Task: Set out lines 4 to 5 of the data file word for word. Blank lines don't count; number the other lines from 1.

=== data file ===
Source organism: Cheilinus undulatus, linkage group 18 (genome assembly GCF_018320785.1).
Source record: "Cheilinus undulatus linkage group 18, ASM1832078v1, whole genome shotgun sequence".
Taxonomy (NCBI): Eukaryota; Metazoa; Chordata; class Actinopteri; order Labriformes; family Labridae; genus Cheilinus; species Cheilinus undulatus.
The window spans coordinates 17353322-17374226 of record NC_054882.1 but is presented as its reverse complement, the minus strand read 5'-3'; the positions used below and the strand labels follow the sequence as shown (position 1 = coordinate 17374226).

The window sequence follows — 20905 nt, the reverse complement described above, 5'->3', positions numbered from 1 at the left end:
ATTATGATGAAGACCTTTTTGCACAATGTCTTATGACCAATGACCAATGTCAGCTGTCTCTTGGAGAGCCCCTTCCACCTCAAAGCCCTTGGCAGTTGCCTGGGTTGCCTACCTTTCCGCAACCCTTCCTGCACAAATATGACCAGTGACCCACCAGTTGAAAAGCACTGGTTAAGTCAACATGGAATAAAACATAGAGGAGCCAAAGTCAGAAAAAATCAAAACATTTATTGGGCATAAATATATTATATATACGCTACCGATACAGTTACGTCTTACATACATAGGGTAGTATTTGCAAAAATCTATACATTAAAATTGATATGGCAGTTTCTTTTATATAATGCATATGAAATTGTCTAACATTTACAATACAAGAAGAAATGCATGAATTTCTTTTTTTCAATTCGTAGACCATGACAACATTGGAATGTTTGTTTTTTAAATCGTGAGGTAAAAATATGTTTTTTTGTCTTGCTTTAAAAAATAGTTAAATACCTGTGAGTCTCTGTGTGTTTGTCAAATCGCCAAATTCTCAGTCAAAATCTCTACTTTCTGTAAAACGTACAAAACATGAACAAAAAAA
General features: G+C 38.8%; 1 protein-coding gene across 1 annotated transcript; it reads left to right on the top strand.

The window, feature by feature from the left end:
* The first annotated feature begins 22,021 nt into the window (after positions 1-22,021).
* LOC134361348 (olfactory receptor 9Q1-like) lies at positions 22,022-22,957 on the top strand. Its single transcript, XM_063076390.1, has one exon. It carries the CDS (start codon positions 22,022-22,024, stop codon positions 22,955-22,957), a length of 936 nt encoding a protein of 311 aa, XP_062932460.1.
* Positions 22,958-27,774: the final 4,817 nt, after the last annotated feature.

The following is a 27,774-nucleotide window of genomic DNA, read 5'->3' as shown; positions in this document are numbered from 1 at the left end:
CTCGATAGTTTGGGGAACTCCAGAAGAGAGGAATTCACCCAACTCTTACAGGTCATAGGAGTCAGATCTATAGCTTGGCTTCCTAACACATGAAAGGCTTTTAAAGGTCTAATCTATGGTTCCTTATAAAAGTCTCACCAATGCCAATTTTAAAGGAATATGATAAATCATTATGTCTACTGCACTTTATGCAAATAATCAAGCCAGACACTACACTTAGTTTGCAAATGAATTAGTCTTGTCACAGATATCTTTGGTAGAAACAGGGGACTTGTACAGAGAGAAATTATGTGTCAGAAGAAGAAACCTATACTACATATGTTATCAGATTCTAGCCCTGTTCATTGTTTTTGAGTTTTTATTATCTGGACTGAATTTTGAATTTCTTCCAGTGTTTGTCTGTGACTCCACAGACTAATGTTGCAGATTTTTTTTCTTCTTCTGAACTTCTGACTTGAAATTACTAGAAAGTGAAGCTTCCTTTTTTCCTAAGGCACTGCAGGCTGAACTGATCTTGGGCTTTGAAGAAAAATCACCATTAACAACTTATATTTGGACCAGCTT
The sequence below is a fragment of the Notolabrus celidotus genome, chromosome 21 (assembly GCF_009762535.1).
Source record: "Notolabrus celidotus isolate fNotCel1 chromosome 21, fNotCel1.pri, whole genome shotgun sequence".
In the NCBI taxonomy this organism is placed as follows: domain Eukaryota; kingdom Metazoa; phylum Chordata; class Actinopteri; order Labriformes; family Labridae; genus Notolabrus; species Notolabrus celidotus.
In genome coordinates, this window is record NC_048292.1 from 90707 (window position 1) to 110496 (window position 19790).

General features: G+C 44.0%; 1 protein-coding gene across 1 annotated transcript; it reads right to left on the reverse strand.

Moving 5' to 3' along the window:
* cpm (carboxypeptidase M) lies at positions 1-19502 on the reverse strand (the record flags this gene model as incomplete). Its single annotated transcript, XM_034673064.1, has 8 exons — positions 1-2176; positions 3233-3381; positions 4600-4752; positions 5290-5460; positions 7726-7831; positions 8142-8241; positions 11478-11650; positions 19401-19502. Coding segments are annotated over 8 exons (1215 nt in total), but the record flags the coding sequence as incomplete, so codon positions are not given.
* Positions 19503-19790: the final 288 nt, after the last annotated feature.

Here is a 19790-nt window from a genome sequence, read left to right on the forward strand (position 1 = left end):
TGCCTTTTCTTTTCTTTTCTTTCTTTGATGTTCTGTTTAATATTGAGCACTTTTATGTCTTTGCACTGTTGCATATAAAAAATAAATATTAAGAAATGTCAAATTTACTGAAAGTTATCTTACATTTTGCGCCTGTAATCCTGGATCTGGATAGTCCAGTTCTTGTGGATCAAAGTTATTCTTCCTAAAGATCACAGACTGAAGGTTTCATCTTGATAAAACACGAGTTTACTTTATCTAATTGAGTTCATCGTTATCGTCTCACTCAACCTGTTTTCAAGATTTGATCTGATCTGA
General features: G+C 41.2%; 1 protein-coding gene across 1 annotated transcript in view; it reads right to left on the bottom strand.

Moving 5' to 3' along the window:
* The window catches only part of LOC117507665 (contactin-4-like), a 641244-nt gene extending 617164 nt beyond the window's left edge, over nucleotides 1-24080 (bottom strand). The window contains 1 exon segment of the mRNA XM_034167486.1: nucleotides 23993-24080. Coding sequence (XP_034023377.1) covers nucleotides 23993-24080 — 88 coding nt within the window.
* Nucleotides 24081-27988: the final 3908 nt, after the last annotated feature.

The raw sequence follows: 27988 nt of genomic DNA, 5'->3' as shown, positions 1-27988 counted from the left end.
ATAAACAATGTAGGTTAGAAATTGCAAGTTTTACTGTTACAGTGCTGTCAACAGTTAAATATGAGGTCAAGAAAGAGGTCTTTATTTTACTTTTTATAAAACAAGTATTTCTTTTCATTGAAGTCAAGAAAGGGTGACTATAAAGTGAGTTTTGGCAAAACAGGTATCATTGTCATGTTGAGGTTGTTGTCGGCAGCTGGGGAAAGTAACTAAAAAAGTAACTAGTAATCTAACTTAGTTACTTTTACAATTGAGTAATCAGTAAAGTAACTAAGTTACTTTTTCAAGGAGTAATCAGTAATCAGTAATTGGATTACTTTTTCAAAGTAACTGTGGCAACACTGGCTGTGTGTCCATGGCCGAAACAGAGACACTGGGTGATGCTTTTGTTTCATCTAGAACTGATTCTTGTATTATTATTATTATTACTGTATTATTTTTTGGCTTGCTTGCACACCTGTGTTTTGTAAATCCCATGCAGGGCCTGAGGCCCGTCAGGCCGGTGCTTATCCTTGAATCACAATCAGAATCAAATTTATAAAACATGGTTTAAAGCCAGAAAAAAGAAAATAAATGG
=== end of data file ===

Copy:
The window spans coordinates 17353322-17374226 of record NC_054882.1 but is presented as its reverse complement, the minus strand read 5'-3'; the positions used below and the strand labels follow the sequence as shown (position 1 = coordinate 17374226).

The window sequence follows — 20905 nt, the reverse complement described above, 5'->3', positions numbered from 1 at the left end: